You might imagine a beginning player scoring an eight on a par-four hole after hitting six good shots and then two putting for an eight. In the context of their ability, they should be ecstatic — but of course they are not (because as their playing partner reminds them) they were four-over par on that hole. The time has come for Old Man Par to retire. And retire permanently. He is killing the game.

Perceived failure

In another scenario, the beginning player scores sixty for nine holes, which is an excellent score given the short amount of time they might have spent playing the game. And yet their nine-hole score was 24-over par. How would that make you feel? Would you be encouraged or discouraged? You might imagine yourself back in school and regardless of the amount of work that you put into a given class you always receive an “F.” At some point, would you give up?

Why should every golfer be judged by the same standard when there is such inequality in their ability? The equivalent would be placing a high school freshman in a graduate-level college course, expecting that they could perform at the same level as the other graduate students. The disparity in knowledge, based on age and experience, is precisely the reason why there are different grades in school. The same disparity exists among golfers. In this case, the difference being the ability to perform on the golf course as opposed to the classroom.

What about the second group of players that now plays less than they did in the past? Could it be that they are no longer having fun playing the game?And then there is the third group, those that consider playing the game but abandon it for another sport. Could it be that they are intimidated by the scoring system, knowing that as a beginner par is an absolute impossibility?

Old man par 

The legendary Bobby Jones was the first to coin, perhaps with the help of his friend O.B. Keillor, the phrase “Old Man Par.” Jones was, of course, the greatest amateur to have ever played the game. He won the Grand Slam in 1930, retiring then at the age of 28.

The time has come to retire “Old Man Par” and devise a new system for measuring a golfer’s progress in the game. I know that those in the USGA. would reject the concept immediately for fear of, and here is a $10 word used primarily by attorneys, “bifurcate” the game. What that word essentially means in this context in having more than one standard. The USGA is responsible for preserving the nature of the game, but at the same time it should be equally concerned with preserving the future of the game.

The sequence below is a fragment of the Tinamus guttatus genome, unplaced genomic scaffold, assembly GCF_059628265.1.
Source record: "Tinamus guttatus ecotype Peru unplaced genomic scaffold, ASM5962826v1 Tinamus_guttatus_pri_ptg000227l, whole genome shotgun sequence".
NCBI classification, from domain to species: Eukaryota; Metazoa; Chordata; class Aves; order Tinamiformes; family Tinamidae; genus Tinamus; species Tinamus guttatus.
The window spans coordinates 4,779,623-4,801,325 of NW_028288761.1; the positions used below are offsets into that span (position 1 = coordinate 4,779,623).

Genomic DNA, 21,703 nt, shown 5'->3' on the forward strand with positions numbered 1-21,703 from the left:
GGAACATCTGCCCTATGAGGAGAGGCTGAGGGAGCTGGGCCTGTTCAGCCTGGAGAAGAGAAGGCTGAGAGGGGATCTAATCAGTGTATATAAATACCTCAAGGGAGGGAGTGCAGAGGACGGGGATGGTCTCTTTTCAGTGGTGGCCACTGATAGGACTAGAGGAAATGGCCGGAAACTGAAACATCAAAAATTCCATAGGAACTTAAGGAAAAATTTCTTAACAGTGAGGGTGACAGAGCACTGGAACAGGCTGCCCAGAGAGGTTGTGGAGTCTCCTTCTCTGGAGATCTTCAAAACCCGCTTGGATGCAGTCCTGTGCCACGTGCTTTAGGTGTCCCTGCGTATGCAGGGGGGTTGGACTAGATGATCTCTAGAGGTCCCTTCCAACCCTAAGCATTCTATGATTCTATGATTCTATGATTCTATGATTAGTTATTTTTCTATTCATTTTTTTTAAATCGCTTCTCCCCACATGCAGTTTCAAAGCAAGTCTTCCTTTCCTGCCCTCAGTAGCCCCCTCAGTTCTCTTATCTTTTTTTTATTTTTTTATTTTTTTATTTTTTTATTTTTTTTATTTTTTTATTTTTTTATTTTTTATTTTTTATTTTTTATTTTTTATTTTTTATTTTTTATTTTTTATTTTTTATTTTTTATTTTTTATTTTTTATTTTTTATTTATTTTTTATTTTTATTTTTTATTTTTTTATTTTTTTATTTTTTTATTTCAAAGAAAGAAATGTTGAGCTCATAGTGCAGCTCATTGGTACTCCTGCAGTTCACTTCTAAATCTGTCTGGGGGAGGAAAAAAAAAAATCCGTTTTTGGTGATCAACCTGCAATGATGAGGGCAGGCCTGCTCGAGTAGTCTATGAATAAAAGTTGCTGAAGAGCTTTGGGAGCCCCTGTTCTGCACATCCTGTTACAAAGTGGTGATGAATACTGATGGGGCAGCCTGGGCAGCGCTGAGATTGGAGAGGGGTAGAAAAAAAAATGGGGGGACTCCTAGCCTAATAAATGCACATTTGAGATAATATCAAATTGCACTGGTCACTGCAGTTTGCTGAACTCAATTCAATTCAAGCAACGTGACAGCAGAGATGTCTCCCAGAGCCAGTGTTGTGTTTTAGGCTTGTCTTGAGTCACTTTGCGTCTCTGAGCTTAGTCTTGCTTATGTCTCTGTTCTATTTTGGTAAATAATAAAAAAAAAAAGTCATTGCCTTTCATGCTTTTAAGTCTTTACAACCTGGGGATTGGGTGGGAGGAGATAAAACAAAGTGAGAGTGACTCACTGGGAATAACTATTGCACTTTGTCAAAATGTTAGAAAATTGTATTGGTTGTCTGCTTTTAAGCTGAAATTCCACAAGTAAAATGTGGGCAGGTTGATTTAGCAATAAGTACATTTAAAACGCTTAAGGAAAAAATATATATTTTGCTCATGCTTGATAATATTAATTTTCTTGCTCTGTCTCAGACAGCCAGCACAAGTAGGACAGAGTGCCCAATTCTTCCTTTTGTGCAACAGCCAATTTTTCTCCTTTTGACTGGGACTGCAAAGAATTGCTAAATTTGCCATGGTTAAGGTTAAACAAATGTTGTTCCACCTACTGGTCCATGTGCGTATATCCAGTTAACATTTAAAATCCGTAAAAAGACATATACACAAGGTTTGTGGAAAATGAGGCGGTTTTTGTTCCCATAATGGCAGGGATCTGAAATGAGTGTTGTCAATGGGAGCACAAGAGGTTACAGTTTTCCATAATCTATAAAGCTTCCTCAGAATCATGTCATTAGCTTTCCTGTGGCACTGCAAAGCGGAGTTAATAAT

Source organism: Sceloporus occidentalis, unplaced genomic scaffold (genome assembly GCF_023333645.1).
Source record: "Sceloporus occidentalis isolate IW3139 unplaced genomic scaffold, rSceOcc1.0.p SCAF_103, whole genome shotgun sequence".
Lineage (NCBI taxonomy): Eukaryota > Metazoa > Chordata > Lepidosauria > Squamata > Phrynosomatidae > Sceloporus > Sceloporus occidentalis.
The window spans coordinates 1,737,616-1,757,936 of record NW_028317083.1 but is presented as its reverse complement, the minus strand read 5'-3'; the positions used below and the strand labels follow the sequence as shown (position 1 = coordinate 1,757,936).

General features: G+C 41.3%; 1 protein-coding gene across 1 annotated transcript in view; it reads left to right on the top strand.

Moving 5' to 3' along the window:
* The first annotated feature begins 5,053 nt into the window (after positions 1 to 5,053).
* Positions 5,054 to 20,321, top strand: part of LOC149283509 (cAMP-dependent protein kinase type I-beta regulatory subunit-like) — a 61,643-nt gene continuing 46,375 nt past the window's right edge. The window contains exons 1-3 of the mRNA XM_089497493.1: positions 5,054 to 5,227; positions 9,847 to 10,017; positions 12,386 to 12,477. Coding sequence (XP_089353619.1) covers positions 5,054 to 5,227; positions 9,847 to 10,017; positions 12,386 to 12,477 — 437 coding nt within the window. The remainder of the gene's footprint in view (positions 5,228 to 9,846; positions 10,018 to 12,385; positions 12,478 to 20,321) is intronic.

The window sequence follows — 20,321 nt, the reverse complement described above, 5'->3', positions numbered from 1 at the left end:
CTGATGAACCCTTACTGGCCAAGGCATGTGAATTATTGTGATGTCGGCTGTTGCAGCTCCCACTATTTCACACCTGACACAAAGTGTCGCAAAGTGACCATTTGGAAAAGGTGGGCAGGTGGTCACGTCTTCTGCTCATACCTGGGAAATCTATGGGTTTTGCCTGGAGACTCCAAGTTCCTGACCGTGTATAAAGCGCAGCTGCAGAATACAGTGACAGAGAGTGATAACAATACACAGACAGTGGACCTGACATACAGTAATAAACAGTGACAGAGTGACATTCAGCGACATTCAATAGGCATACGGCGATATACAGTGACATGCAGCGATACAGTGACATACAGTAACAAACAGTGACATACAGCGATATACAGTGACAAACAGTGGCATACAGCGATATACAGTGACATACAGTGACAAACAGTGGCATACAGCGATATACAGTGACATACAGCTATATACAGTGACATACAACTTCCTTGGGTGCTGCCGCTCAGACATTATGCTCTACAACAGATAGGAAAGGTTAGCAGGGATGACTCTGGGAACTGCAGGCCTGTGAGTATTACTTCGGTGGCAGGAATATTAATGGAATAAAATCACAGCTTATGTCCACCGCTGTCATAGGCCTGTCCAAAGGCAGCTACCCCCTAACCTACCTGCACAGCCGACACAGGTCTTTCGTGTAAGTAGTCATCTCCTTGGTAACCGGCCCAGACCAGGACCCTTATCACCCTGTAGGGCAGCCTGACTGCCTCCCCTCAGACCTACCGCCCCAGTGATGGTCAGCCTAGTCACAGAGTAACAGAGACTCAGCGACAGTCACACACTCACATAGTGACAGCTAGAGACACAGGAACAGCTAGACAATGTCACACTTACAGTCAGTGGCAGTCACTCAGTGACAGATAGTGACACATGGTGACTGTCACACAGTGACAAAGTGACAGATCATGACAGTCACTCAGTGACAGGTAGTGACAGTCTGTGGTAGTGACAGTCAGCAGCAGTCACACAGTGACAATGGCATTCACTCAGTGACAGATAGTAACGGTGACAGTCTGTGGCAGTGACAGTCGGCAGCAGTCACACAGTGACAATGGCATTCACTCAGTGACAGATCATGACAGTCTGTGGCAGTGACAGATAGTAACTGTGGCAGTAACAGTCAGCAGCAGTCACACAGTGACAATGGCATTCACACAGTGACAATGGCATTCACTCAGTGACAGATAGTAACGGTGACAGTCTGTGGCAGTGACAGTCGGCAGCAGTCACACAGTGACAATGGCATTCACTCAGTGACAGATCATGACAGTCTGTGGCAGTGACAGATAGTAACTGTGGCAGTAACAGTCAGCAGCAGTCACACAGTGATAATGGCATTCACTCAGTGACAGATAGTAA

Personal par

What I would suggest is a system based on the principle of what might be termed “personal par.” This was essentially the system that was used to groom a young Tiger Woods. As a young child, he was not capable of reaching the longer holes in regulation, making par a virtual impossibility. Consequently, his coach wisely devised a system in which par was adjusted upward based on his ability at a given point in time. This served to keep the young child feeling good about his performance and subsequent progress.

This is the type of system that needs to be devised for the health of the game. The system would begin at a nine-hole level using a par of thirty-six as a basis. The actual numbers are not as important as the basic concept. There would be within the nine-hole and the eighteen-hole groups five different levels as follows with assigned par for each hole and eighteen holes roughly equal with the player’s ability.

As players improved, they would graduate from one level to another based on their total score. The handicap system would work in similar fashion as it does now with a single modification. The strokes give from one player to another would depend on the level in which they fall and the par assigned to that level.

The personal par handicap system would not be as exacting as it is presently used, but it would be sufficient to allow players to be reasonable competitive without any significant sacrifice. There would then be two scoring systems then, allowing players to choose which one they wanted to use. Or a recommendation might be given that until they reach a given scoring threshold that they use the personal par scoring system.

There would, of course, be the usual concern with something new being injected into the system, but the proposed change would be no greater than when the system of equitable scoring was introduced or when courses were first assigned a course rating number.

A few years ago, when life-long teacher and educator Dr. Gary Wiren was inducted into the Golf Teacher’s Hall of Fame, he wanted to pass along a single piece of advice to those teachers in the room. “Gentleman,” he started and then paused for emphasis. “We must find a way to make the game more fun for our students.”

I’m in full agreement with Dr. Wiren. The question is, “What is the best way to accomplish that goal?” I believe that that the first step in that direction is to change the scoring system so that golfers experience more satisfaction and accomplishment. That is what makes learning fun.

And so, I would have you consider “The Modest Proposal” that I have put forward. And rather than attempting to find reasons why a revised scoring system couldn’t never work, for the benefit of the game, look for the same number of reason why it could work. The time has come for Old Man Par, as we know him, to retire. He has served us well, but he has become an anarchism. He is as obsolete as the horse and buggy. Let’s hand him his gold watch and let him enjoy his golden years in peace.

And at the same time, let’s welcome the “new kid on the block” who will pave the way for the next generation of golfers pioneering a scoring system that promises to make the game more “fun.”